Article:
"I didn't see anything," Willow mumbled. Without Tara holding her up, she might have collapsed. The sun, in defiance of the terrible events, blazed brightly, making it hard for her to focus. Her headache had reached migraine proportions.

The cop nodded but didn't back down. "Sometimes we see more than we think." Watching her closely, he clicked his pen open and closed. The sound further aggravated Willow. He knew it. She could feel his eyes on her. Gauging her reaction. "Why don't you walk me through what happened? Where were you when the shooting started?"

She wanted to kill him. If only Willow had the energy. His voice stabbed at her. His question, the situation made her remember. Laying her head more firmly on Tara's shoulder, she closed her eyes and concentrated. "I was inside with Tara." Her lips curled up. Hmm, inside. They'd been in the bedroom, laughing and teasing. Dressing for breakfast. With Buffy.

A coil of pain twisted around Willow's heart. Her voice trembled as she continued. "We...we started down the stairs."

If they hadn't been playing, would Tara have been outside when the shooting started? Would she have been able to save Buffy?

Or would there have been two bodies on the stretcher?

The image was so horrific. Willow turned and hugged Tara desperately; she needed the connection. Needed to prove that Tara was still there.

"Shh, baby. I'm right here." Just like always. Tara rocked them, crooning tunelessly until Willow could relax her grip slightly.

The cop waited patiently. His expression was sympathetic yet determined. He'd stand in that one spot until Willow finished her story - no matter how long it took.

"That's when we heard the first shot. We thought it was a car backfiring. Until there were more." Muscles tensed, ready to run, Willow mentally replayed her sprint into the yard. "We ran outside." Willow relived each second of the tale in slow motion as she talked. "I saw Buffy and Xander. Buffy was lying down. Or...half lying. Xander was kneeling. Holding her. I didn't understand."

Willow still didn't understand. How could this have happened? Her emotions teetered dangerously from an eerie calm to choking grief to the leading edge of a killing rage. Magical sparks blew through Willow's channels and lit the dregs of her personal energy store. Grappling with her inner demons, she missed the cop's next question, coming back to the conversation to find him staring at her. "What? I'm sorry..."

His pen scratched audibly across his notepad for a moment. "I asked if you saw anything else. Maybe the shooter?"

"No. Buffy...Buffy and Xander were here..." Wait. Willow stopped and closed her eyes again. That wasn't right. "When I came out of the kitchen, I did see someone." Willow's mind slowly wakened. The need to concentrate on what she'd witnessed helped her ignore the headache. "He was wearing a black jacket, I think." Pushing away from Tara, Willow paced to the edge of the deck and stared at the yard.

She could feel the cop move next to her. "Did he look familiar?"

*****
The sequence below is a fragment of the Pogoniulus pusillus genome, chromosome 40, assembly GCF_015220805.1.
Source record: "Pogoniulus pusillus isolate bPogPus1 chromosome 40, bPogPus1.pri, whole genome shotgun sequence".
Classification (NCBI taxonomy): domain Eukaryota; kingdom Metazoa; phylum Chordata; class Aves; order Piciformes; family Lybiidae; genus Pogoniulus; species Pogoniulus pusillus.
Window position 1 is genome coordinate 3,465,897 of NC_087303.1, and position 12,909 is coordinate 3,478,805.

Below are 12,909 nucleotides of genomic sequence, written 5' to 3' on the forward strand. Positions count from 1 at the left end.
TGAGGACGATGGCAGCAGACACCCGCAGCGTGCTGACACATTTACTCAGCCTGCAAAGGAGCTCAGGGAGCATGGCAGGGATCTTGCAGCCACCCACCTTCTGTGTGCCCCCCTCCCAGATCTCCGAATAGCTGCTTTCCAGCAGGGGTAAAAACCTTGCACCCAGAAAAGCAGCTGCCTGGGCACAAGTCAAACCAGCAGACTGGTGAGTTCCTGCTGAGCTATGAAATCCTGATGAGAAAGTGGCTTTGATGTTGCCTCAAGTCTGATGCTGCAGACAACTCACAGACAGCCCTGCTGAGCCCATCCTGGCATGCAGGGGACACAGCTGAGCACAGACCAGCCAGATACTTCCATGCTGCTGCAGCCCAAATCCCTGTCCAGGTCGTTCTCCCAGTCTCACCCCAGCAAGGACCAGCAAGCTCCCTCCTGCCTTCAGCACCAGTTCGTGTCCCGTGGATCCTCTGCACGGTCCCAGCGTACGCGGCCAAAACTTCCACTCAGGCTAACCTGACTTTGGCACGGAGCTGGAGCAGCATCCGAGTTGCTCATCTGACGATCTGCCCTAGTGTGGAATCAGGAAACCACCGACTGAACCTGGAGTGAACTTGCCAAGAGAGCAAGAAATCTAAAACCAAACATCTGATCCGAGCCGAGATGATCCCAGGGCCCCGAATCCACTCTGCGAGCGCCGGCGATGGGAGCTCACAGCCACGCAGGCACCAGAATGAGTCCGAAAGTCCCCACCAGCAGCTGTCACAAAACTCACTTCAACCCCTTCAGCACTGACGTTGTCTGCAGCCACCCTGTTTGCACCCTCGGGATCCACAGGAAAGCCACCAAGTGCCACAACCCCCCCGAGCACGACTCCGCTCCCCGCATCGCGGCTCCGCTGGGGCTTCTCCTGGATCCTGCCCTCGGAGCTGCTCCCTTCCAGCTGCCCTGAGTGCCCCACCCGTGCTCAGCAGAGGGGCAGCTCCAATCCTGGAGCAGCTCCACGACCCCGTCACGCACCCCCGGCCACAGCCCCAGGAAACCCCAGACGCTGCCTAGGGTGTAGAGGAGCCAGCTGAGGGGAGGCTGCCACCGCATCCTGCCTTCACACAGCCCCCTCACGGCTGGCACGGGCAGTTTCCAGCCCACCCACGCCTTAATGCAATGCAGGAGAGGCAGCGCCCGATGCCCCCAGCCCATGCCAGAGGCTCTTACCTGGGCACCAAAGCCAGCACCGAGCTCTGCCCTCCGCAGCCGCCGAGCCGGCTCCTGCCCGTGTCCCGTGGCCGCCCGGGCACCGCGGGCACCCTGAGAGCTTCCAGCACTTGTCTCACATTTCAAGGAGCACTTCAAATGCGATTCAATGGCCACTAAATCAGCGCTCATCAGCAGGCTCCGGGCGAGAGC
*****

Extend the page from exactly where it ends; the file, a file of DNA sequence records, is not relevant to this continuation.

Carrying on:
"No." Willow thought she was telling the truth. She still gripped the deck railing, bent her head, and thought really hard. Nothing. Not one real, useful detail. "I'm sorry," she mumbled. So sorry. She'd been so tied up in getting off the magic, in reconnecting with Tara, that she hadn't been there when Buffy needed her. And now Willow couldn't even describe the man who'd shot Buffy!

"That's alright, Ms. Rosenberg." A large hand disturbed Willow's intent examination of the wooden railing, a crumpled business card held between beefy fingers. "You call me if you remember anything else."

That would never happen. Turning away from the extended card, Willow walked back into the house. Buffy's house. Goddess. Buffy.

It was too quiet. Xander, Willow, and Tara sat in silence. Rather, Willow and Tara sat. Xander slumped. He'd followed the girls into the house, dropped into the armchair, put his elbows on his knees, and buried his face in his hands. He'd been like that ever since.

What were they supposed to do now? This time, Willow had no answers. Her mind was disconnected, her emotions numb. Unaware of the way her fingers gripped Tara's hand, she mindlessly examined the furniture, carpet, walls… The cycle repeated itself endlessly. Television, floor lamp, Xander, mantle with pictures.

Mantle with pictures. Willow's gaze stopped on a photo of Buffy and Dawn. Another of the Scoobies and a grimacing Giles.


Oh, Goddess. Dawn.

And Giles.

Willow's mind snapped on and hit the ground running. Or hopped erratically like a jumping bean.

They had to tell Dawn that Buffy was dead. They had to call Giles and tell him that Buffy was dead.

Was it repetition that made Willow able to at least think the word "dead" without crying?

And there was the funeral to arrange. That would be easy. Willow still had all of the paperwork from when they'd buried Buffy the last time.

Taking care of the demons wouldn't be as simple, though. The Buffybot was out; it had been destroyed. And, well, Buffy was officially dead this time. Even the Sunnydale police would notice if she "reappeared".

Damn. The pain was still there. Willow's breath hitched in a sob at the newest reminder.

Buffy was dead.